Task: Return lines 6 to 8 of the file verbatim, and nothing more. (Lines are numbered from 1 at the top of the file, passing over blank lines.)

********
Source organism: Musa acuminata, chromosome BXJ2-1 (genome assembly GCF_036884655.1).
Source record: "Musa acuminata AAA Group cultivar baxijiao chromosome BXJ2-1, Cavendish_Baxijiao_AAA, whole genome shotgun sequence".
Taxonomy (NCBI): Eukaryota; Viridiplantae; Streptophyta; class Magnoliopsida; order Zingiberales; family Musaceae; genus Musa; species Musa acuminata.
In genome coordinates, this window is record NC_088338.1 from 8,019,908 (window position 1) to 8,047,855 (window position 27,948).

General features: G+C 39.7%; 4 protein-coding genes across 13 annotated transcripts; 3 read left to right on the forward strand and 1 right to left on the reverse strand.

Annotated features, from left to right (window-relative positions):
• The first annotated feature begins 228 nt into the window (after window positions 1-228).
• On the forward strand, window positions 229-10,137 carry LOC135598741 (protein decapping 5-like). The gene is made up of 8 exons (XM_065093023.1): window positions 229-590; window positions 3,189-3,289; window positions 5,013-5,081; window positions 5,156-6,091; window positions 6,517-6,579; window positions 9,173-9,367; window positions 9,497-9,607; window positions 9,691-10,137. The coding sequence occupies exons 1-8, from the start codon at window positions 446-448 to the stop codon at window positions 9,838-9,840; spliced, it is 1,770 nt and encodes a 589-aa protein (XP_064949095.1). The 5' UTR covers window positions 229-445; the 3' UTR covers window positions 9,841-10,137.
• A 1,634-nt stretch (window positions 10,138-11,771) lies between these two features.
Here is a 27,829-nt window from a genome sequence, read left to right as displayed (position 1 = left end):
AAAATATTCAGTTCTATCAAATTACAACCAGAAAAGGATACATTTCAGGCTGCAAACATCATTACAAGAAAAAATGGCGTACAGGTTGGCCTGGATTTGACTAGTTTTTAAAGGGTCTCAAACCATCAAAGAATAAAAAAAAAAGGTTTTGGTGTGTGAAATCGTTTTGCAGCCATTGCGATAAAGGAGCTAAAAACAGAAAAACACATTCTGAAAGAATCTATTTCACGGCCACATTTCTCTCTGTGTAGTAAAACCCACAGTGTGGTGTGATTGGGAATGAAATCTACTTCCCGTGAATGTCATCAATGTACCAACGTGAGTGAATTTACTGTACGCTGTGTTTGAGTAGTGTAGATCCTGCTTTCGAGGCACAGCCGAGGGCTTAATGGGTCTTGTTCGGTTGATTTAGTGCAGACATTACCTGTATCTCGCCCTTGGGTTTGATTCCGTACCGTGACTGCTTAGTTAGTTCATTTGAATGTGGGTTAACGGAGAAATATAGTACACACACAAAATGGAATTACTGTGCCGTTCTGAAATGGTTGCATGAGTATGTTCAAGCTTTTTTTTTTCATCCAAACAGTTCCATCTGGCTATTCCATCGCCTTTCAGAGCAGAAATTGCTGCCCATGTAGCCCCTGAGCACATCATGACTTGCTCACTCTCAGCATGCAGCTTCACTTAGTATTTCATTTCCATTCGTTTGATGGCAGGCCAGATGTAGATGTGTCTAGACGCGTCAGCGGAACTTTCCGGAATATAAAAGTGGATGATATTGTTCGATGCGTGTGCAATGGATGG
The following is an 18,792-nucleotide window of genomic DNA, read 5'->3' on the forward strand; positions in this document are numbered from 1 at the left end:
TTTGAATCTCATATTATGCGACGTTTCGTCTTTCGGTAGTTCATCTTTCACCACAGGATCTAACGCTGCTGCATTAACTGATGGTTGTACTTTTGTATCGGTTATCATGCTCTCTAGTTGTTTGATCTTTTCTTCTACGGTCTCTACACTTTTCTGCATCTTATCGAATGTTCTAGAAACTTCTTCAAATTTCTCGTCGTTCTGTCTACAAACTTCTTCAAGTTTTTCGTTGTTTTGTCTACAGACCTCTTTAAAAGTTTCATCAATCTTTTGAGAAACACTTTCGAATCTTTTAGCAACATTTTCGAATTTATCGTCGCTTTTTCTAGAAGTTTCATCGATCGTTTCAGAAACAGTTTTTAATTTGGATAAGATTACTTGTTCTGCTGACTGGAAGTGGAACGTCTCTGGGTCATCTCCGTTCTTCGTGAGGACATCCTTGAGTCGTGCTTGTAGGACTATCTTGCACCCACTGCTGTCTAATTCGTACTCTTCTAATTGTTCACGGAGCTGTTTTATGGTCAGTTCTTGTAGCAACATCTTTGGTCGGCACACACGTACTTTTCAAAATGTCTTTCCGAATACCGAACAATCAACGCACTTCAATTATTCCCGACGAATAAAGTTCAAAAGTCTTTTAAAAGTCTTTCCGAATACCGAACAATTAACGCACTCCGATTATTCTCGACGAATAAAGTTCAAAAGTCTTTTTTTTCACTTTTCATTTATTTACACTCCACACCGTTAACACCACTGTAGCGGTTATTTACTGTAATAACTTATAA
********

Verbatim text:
Annotated features, from left to right (window-relative positions):
• The first annotated feature begins 228 nt into the window (after window positions 1-228).
• On the forward strand, window positions 229-10,137 carry LOC135598741 (protein decapping 5-like). The gene is made up of 8 exons (XM_065093023.1): window positions 229-590; window positions 3,189-3,289; window positions 5,013-5,081; window positions 5,156-6,091; window positions 6,517-6,579; window positions 9,173-9,367; window positions 9,497-9,607; window positions 9,691-10,137. The coding sequence occupies exons 1-8, from the start codon at window positions 446-448 to the stop codon at window positions 9,838-9,840; spliced, it is 1,770 nt and encodes a 589-aa protein (XP_064949095.1). The 5' UTR covers window positions 229-445; the 3' UTR covers window positions 9,841-10,137.